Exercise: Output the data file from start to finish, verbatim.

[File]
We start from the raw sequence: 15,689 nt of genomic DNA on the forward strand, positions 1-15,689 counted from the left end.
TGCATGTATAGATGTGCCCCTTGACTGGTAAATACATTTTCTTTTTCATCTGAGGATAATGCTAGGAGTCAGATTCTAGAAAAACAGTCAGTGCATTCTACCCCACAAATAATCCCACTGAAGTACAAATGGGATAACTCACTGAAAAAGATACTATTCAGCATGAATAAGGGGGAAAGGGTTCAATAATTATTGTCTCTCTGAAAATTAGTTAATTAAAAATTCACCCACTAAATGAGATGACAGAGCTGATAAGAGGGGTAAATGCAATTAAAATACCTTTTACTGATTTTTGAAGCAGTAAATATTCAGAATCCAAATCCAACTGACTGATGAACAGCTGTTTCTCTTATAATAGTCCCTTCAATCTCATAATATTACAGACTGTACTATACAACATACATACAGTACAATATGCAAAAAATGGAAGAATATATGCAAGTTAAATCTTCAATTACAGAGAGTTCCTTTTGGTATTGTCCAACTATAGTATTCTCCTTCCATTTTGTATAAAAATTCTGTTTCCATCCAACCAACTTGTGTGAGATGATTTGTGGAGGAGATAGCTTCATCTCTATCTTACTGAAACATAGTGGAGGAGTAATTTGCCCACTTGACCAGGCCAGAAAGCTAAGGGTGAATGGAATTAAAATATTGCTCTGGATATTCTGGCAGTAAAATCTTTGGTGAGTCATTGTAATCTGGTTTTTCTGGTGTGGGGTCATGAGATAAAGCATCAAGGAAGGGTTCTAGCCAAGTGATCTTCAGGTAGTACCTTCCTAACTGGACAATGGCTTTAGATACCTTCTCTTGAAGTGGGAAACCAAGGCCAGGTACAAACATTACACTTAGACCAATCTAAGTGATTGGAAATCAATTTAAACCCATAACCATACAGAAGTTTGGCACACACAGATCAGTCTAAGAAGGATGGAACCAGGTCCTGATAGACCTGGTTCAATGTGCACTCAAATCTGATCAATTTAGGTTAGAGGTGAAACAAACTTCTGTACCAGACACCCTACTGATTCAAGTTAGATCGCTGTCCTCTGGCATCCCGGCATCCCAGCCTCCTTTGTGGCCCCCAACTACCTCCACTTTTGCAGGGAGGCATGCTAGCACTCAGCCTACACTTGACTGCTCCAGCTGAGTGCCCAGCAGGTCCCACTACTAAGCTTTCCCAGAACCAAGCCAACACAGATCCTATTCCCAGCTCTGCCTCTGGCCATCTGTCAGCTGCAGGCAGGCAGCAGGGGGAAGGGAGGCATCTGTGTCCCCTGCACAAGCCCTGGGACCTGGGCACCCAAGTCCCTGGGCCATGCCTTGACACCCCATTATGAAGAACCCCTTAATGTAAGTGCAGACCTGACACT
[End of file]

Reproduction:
We start from the raw sequence: 15,689 nt of genomic DNA on the forward strand, positions 1-15,689 counted from the left end.
TGCATGTATAGATGTGCCCCTTGACTGGTAAATACATTTTCTTTTTCATCTGAGGATAATGCTAGGAGTCAGATTCTAGAAAAACAGTCAGTGCATTCTACCCCACAAATAATCCCACTGAAGTACAAATGGGATAACTCACTGAAAAAGATACTATTCAGCATGAATAAGGGGGAAAGGGTTCAATAATTATTGTCTCTCTGAAAATTAGTTAATTAAAAATTCACCCACTAAATGAGATGACAGAGCTGATAAGAGGGGTAAATGCAATTAAAATACCTTTTACTGATTTTTGAAGCAGTAAATATTCAGAATCCAAATCCAACTGACTGATGAACAGCTGTTTCTCTTATAATAGTCCCTTCAATCTCATAATATTACAGACTGTACTATACAACATACATACAGTACAATATGCAAAAAATGGAAGAATATATGCAAGTTAAATCTTCAATTACAGAGAGTTCCTTTTGGTATTGTCCAACTATAGTATTCTCCTTCCATTTTGTATAAAAATTCTGTTTCCATCCAACCAACTTGTGTGAGATGATTTGTGGAGGAGATAGCTTCATCTCTATCTTACTGAAACATAGTGGAGGAGTAATTTGCCCACTTGACCAGGCCAGAAAGCTAAGGGTGAATGGAATTAAAATATTGCTCTGGATATTCTGGCAGTAAAATCTTTGGTGAGTCATTGTAATCTGGTTTTTCTGGTGTGGGGTCATGAGATAAAGCATCAAGGAAGGGTTCTAGCCAAGTGATCTTCAGGTAGTACCTTCCTAACTGGACAATGGCTTTAGATACCTTCTCTTGAAGTGGGAAACCAAGGCCAGGTACAAACATTACACTTAGACCAATCTAAGTGATTGGAAATCAATTTAAACCCATAACCATACAGAAGTTTGGCACACACAGATCAGTCTAAGAAGGATGGAACCAGGTCCTGATAGACCTGGTTCAATGTGCACTCAAATCTGATCAATTTAGGTTAGAGGTGAAACAAACTTCTGTACCAGACACCCTACTGATTCAAGTTAGATCGCTGTCCTCTGGCATCCCGGCATCCCAGCCTCCTTTGTGGCCCCCAACTACCTCCACTTTTGCAGGGAGGCATGCTAGCACTCAGCCTACACTTGACTGCTCCAGCTGAGTGCCCAGCAGGTCCCACTACTAAGCTTTCCCAGAACCAAGCCAACACAGATCCTATTCCCAGCTCTGCCTCTGGCCATCTGTCAGCTGCAGGCAGGCAGCAGGGGGAAGGGAGGCATCTGTGTCCCCTGCACAAGCCCTGGGACCTGGGCACCCAAGTCCCTGGGCCATGCCTTGACACCCCATTATGAAGAACCCCTTAATGTAAGTGCAGACCTGACACT